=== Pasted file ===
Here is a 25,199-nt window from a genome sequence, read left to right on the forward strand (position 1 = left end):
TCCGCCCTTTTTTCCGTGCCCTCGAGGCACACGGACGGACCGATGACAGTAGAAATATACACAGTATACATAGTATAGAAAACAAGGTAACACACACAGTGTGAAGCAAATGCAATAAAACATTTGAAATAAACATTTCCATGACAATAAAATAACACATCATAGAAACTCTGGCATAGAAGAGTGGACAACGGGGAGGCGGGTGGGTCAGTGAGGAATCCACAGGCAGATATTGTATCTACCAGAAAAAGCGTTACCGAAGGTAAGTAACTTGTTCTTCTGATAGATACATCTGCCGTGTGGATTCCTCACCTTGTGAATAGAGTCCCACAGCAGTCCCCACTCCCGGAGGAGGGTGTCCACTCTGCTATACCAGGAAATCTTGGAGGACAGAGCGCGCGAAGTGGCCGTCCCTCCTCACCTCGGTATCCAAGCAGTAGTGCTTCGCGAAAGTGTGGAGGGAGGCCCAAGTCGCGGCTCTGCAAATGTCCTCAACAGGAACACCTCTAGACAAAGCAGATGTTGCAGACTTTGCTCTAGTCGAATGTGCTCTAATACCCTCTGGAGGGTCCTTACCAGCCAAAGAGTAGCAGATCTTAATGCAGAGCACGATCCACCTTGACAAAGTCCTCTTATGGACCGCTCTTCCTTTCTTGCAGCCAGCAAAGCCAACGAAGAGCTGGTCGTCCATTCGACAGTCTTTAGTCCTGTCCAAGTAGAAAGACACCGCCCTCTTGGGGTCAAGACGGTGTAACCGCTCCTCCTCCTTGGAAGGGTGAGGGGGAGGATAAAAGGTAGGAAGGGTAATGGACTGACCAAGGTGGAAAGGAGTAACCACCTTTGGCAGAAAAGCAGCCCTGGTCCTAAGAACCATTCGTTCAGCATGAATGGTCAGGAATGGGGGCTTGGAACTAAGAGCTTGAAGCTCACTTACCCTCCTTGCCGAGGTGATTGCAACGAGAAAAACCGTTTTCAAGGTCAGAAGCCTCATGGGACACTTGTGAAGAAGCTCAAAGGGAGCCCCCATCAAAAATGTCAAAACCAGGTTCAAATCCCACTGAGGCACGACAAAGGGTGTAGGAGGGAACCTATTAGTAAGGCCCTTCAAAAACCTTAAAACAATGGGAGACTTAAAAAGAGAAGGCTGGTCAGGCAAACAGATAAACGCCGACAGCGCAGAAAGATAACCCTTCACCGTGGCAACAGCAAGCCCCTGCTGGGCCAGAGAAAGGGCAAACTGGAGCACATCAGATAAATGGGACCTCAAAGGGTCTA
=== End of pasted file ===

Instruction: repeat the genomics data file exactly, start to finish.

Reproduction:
Here is a 25,199-nt window from a genome sequence, read left to right on the forward strand (position 1 = left end):
TCCGCCCTTTTTTCCGTGCCCTCGAGGCACACGGACGGACCGATGACAGTAGAAATATACACAGTATACATAGTATAGAAAACAAGGTAACACACACAGTGTGAAGCAAATGCAATAAAACATTTGAAATAAACATTTCCATGACAATAAAATAACACATCATAGAAACTCTGGCATAGAAGAGTGGACAACGGGGAGGCGGGTGGGTCAGTGAGGAATCCACAGGCAGATATTGTATCTACCAGAAAAAGCGTTACCGAAGGTAAGTAACTTGTTCTTCTGATAGATACATCTGCCGTGTGGATTCCTCACCTTGTGAATAGAGTCCCACAGCAGTCCCCACTCCCGGAGGAGGGTGTCCACTCTGCTATACCAGGAAATCTTGGAGGACAGAGCGCGCGAAGTGGCCGTCCCTCCTCACCTCGGTATCCAAGCAGTAGTGCTTCGCGAAAGTGTGGAGGGAGGCCCAAGTCGCGGCTCTGCAAATGTCCTCAACAGGAACACCTCTAGACAAAGCAGATGTTGCAGACTTTGCTCTAGTCGAATGTGCTCTAATACCCTCTGGAGGGTCCTTACCAGCCAAAGAGTAGCAGATCTTAATGCAGAGCACGATCCACCTTGACAAAGTCCTCTTATGGACCGCTCTTCCTTTCTTGCAGCCAGCAAAGCCAACGAAGAGCTGGTCGTCCATTCGACAGTCTTTAGTCCTGTCCAAGTAGAAAGACACCGCCCTCTTGGGGTCAAGACGGTGTAACCGCTCCTCCTCCTTGGAAGGGTGAGGGGGAGGATAAAAGGTAGGAAGGGTAATGGACTGACCAAGGTGGAAAGGAGTAACCACCTTTGGCAGAAAAGCAGCCCTGGTCCTAAGAACCATTCGTTCAGCATGAATGGTCAGGAATGGGGGCTTGGAACTAAGAGCTTGAAGCTCACTTACCCTCCTTGCCGAGGTGATTGCAACGAGAAAAACCGTTTTCAAGGTCAGAAGCCTCATGGGACACTTGTGAAGAAGCTCAAAGGGAGCCCCCATCAAAAATGTCAAAACCAGGTTCAAATCCCACTGAGGCACGACAAAGGGTGTAGGAGGGAACCTATTAGTAAGGCCCTTCAAAAACCTTAAAACAATGGGAGACTTAAAAAGAGAAGGCTGGTCAGGCAAACAGATAAACGCCGACAGCGCAGAAAGATAACCCTTCACCGTGGCAACAGCAAGCCCCTGCTGGGCCAGAGAAAGGGCAAACTGGAGCACATCAGATAAATGGGACCTCAAAGGGTCTA